ANKARA (Combined Sources)–Turkish Prime Minister Recep Tayyip Erdogan continued his government’s denial of the ongoing genocide in Darfur on Sunday, questioning International Criminal Court (ICC) charges against Sudanese President Omar al-Bashir on grounds that “no Muslim could perpetrate a genocide,” the Turkish Today’s Zaman newspaper reported Monday.
Nearly half a million people have been slaughtered and nearly 3 million more forced from their homes since the government in Khartoum launched its genocide in February 2003. The Sudanese government denies it is committing genocide.
The ICC indicted al-Bashir in March on seven counts of war crimes and crimes against humanity, but stopped short of including a charge of genocide. Turkey is among the few countries to have not yet ratified the Rome Statute, which requires compliance with ICC rulings.
According to the Turkish Prime Minister, Bashir may have mismanaged the situation, but the international warrant for his arrest is a mistake.
Turkey has been facing heavy criticism for agreeing to host al-Bashir at a summit of the Organization for Islamic Conference (OIC) scheduled to take place in Istanbul on Monday.
“It’s not possible for a Muslim to commit genocide,” he said. “That’s why we are comfortable [with the visit of al-Bashir].”
But on Sunday, the Sudanese president told his Turkish counterpart, Abdullah Gul, that he would not attend the OIC meeting in Istanbul on Monday, the Sudanese state-run Suna news agency said.
The cancellation came after the European Union put pressure on host Turkey to either stop al-Bashir from attending the economic summit or arrest him upon arrival for the sake of the ongoing membership talks.
The European Union reiterated its position on al-Bashir to Turkey through a diplomatic note, which asked the Turkish government to align its policies with that of the 27-member bloc. Turkey responded harshly to the EU, saying al-Bashir was not arriving in Istanbul for a bilateral visit and that the invitation was made by the OIC.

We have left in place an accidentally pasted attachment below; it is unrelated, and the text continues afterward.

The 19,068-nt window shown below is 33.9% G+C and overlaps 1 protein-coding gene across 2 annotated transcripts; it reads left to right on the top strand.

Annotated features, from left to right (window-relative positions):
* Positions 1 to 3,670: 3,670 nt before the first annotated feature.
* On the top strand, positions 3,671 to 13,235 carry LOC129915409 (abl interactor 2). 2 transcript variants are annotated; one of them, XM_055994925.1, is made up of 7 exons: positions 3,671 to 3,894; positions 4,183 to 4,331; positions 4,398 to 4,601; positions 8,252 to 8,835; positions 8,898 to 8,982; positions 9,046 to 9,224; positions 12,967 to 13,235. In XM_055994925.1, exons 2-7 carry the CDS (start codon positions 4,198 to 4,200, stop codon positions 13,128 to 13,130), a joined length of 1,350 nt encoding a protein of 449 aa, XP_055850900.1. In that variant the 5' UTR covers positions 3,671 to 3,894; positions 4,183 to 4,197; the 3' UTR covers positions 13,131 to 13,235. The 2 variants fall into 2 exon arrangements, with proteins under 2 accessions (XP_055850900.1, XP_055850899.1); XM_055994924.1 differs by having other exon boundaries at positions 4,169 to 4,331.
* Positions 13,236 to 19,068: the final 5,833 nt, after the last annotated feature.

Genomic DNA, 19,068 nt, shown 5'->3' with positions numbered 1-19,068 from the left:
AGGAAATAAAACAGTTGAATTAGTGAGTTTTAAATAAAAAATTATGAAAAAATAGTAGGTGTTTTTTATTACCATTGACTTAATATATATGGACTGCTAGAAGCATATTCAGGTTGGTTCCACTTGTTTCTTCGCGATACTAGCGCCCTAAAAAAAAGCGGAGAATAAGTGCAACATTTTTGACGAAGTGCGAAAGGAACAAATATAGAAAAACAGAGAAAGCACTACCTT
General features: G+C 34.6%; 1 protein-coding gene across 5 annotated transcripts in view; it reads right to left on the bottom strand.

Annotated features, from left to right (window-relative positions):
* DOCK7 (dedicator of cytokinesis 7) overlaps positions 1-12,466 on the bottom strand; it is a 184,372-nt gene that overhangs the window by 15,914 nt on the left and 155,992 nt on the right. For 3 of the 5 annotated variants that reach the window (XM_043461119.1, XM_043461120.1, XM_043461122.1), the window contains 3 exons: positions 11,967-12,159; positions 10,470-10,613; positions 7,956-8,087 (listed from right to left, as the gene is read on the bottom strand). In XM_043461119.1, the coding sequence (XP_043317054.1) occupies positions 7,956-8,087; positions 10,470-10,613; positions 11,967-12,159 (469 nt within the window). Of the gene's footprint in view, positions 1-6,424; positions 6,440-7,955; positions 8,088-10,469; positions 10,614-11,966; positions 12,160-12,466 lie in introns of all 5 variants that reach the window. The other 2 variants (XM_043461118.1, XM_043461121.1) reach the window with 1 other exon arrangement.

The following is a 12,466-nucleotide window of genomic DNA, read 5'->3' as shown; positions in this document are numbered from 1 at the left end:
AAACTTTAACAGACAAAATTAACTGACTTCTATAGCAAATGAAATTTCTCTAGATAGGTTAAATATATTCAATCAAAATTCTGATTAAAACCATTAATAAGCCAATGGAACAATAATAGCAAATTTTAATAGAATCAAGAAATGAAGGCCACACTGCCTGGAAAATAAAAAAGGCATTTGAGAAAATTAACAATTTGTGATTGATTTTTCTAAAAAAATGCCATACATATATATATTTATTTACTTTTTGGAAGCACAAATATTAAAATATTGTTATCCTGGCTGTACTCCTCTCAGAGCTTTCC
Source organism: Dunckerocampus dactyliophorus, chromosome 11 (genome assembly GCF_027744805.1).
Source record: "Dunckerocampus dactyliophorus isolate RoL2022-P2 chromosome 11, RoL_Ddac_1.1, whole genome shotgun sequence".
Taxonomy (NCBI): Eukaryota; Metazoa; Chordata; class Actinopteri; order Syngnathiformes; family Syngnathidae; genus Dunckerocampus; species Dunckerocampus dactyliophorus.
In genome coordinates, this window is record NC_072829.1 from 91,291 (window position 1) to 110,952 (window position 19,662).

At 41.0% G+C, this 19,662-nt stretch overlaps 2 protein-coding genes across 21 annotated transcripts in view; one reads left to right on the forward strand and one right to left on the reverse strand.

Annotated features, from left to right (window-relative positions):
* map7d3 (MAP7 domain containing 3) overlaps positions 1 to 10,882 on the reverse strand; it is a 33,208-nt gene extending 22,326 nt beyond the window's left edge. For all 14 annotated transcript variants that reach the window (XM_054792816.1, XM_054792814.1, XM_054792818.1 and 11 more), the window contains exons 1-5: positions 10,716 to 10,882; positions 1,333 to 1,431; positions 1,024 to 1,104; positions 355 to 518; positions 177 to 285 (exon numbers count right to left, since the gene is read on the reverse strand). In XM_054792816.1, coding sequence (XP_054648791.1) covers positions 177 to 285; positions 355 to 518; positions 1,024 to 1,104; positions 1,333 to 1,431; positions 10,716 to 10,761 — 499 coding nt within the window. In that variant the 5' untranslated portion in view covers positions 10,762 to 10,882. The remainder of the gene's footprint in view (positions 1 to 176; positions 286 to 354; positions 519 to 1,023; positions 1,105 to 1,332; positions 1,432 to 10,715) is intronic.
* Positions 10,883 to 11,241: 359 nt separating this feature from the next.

According to diplomatic sources, there was an active diplomatic discussion in Ankara, Brussels and Washington over the weekend concerning al-Bashir’s visit. While Brussels and Washington pressed Turkey to cancel the visit, Ankara tried to keep a lid on reactions from the EU and the United States.
U.S. State Department spokesman Ian Kelly said, “It was really up to the government of Turkey” whether to allow the indicted president to attend a meeting of the OIC. Kelly also said Washington’s purpose was not to criticize Turkey but that it would expect Turkey to raise “Darfur issues” if it holds meetings with al-Bashir. But like Turkey, the United States also has yet to sign the Rome Statute.
International human rights organizations also urged Turkey to arrest al-Bashir if he arrives in Istanbul.
Erdogan on Sunday was responding to the worldwide criticism over the controversial visit by the Sudanese leader, defending his government’s support for Al-Bashir.
If there was such a thing [genocide], we could talk about it face to face with President Bashir,” said Erdogan, whose government itself denies the genocide of Armenian committed by Ottoman Turkey in 1915-1923.
“Those world leaders who criticize us, have they ever visited Darfur? Their information is solely based on what the rapporteurs are reporting. These kinds of moves will not contribute to world peace,” Erdogan said Sunday in an address to members of his party.
“We are aware of the fact that there are those who want to corner Turkey through al-Bashir’s visit. These people should know well our sensitivities about human rights violations,” Erdogan said. “I went to Darfur myself. I want to ask: How many of these worlds leaders paid a visit to Sudan, to Darfur?”
“I went there to see it with my own eyes,” he reiterated, stressing that he did not observe that genocide was being committed during his visit.
Erdogan went on to suggest that the Jews of Israel are the only genocidal group in the Middle East.
The Turkish Premier has very publicly accused Israel of widespread war crimes and even genocidal intentions in the Gaza Strip and other Palestinian-controlled areas, severely straining relations between the two nations, which were previously regional allies.
“Gaza and Darfur should not be confused with each other. Fifteen-hundred people were killed in Gaza. If there was something like this in Darfur, we would follow that to the end as well,” Erdogan said.